Michael Craig Hudson, of Chevy Chase, Maryland, died on May 25, 2021 at his daughter’s home in Tucson, Arizona. He was one week short of his 83rd birthday when he died of cancer.
Michael was born on June 2, 1938 in New Haven, Connecticut. His father, Robert Bowman Hudson, Jr. of Dublin, VA, was an urban planner and pioneer of public educational broadcasting. His mother, Joan Loram Hudson, was born in South Africa and was a champion college tennis player. Michael grew up in Denver, Colorado and attended high school at University High in Champaign-Urbana, Illinois and also in Ann Arbor, Michigan. He graduated from Swarthmore College and received his PhD in political science from Yale University, studying with legendary political scientist Karl Deutsch and influenced by anthropologist Marshall Sahlins, with whom he took a course as a high school student.
Michael’s lifelong engagement with the Arab world was sparked when, as an exchange student in Beirut, he witnessed first-hand the US military intervention in the 1958 Lebanese crisis. He went on to focus his study of politics and international relations on the Arab world and Middle East. His first book, The Precarious Republic: Political Modernization in Lebanon (1968), was widely considered the pioneering English language monograph on that country’s political fragility. Similarly, his second book, Arab Politics: The Search for Legitimacy (1977), was a major contribution to the exploration of identity, history, and power as contributors to regional instability. In addition to these two major works which grounded the field of Middle East political science in qualitative research and comparative frameworks, he edited and authored dozens of volumes, scholarly articles, and commentaries. He served as president of the Middle East Studies Association in 1986-87 and was a frequent and sought-after media commentator on Middle Eastern affairs and US foreign policy for decades.
Michael began his career as a lecturer at the City University of New York, later moving to Washington, DC to teach at the School of Advanced International Studies (SAIS) at Johns Hopkins University. In 1975, he joined the School of Foreign Service of Georgetown University as director of the Center for Contemporary Arab Studies and accepted an endowed position as professor of international relations in the Government Department in 1979. He worked closely with his lifelong friends Hisham Sharabi, Halim Barakat, Clovis Maksoud, Ibrahim Oweiss, John Ruedy, Hanna Batatu, Zeina Azzam, Peter Krogh, Barbara Stowasser and Judith Tucker, among many others, to shape the field of interdisciplinary Arab studies. His many students have made untold contributions in academia, journalism, government service, diplomacy, humanitarianism and business. After serving several terms as CCAS director, he was recruited as the founding director of the Middle East Institute of the National University of Singapore from 2010 to 2014. Throughout his career he advocated for human rights and democratization across the Middle East and was a passionate supporter of Palestinian liberation.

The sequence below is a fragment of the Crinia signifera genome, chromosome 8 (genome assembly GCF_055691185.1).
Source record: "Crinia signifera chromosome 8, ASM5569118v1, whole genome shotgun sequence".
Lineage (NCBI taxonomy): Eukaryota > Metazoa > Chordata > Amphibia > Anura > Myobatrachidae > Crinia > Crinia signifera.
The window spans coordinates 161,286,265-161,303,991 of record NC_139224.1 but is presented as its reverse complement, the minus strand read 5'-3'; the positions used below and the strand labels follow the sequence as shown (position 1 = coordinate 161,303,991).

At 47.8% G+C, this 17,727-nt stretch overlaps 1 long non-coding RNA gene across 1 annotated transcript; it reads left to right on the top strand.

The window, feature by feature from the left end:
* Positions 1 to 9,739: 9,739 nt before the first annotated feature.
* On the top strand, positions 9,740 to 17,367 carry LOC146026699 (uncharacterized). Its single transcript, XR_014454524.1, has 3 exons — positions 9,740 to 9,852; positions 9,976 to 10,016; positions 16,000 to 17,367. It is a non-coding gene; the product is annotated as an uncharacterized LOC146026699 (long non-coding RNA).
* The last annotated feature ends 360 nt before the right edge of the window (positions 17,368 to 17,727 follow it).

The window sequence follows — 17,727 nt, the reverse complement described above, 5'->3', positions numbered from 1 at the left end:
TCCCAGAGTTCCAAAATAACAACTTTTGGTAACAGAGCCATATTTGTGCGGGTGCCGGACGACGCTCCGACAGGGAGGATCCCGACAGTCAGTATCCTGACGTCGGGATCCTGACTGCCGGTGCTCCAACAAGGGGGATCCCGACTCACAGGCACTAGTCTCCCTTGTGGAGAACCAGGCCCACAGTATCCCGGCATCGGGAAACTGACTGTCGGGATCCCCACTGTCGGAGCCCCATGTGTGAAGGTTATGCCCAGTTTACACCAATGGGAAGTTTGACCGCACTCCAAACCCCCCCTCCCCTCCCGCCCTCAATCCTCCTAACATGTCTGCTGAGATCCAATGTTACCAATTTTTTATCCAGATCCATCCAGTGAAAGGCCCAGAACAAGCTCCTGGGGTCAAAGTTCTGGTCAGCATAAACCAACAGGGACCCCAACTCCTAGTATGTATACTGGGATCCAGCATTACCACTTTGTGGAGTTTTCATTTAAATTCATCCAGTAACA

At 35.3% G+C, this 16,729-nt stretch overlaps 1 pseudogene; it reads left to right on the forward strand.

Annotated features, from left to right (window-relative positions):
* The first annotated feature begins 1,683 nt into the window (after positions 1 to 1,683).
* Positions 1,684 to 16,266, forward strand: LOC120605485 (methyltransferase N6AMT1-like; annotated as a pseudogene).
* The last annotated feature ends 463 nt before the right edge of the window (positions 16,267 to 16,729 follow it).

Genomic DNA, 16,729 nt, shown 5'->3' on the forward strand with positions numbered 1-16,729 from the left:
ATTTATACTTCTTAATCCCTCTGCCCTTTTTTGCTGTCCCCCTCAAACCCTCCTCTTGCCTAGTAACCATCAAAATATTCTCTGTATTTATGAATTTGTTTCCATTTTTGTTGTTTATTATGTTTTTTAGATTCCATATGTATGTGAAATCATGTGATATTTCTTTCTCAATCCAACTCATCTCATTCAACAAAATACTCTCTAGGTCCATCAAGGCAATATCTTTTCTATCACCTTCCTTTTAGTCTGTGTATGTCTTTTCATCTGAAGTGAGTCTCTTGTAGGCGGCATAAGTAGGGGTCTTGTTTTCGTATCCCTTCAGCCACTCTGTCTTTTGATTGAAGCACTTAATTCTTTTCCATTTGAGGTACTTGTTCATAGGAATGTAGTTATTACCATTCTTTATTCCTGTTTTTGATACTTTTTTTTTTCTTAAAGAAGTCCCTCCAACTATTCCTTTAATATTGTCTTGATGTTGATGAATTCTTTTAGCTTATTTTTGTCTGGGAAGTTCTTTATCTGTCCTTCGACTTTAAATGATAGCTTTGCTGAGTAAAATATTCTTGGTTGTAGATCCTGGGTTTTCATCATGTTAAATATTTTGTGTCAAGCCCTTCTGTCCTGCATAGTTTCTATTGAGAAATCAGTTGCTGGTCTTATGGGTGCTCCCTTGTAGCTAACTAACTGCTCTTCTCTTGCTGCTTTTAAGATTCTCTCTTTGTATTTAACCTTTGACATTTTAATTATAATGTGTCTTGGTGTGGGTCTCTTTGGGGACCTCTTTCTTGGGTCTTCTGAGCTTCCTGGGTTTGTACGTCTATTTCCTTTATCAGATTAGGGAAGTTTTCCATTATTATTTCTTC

Michael lost his wife and beloved companion of forty-four years, Palestinian-Lebanese biologist and toxicologist Vera Wahbe Hudson, in 2007. He was an avid bon vivant, delighting in fine food and drink, travel, music, theater, literature and spending time with friends, old and new. He enjoyed running and swimming until his last days of life.
Michael is survived by his brother Robert B. Hudson III and sister-in-law Perry Hewitt of Chapel Hill, North Carolina; his daughter Leila Hudson, son-in-law Riad Altoubal, grandchildren Zayna and Zayd Altoubal of Tucson, Arizona; and his daughter Aida Hudson, son-in-law Andreas Laursen and grandchildren Annika and Benedict Hudson-Laursen of Copenhagen, Denmark. His family, friends, and colleagues will gather in Washington, DC in July 2021 to remember and celebrate his life.